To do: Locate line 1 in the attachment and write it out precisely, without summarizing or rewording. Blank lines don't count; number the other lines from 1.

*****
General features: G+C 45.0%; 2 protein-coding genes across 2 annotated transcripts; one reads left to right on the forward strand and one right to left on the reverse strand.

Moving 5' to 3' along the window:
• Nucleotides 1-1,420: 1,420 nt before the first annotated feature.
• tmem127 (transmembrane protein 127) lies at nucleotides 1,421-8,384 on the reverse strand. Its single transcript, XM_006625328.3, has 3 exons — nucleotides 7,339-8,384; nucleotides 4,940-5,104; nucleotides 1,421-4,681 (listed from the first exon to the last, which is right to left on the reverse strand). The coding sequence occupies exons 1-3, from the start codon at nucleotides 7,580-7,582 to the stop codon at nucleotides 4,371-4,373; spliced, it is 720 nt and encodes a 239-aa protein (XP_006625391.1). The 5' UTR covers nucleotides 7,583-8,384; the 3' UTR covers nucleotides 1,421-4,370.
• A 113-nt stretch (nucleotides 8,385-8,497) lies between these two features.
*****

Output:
General features: G+C 45.0%; 2 protein-coding genes across 2 annotated transcripts; one reads left to right on the forward strand and one right to left on the reverse strand.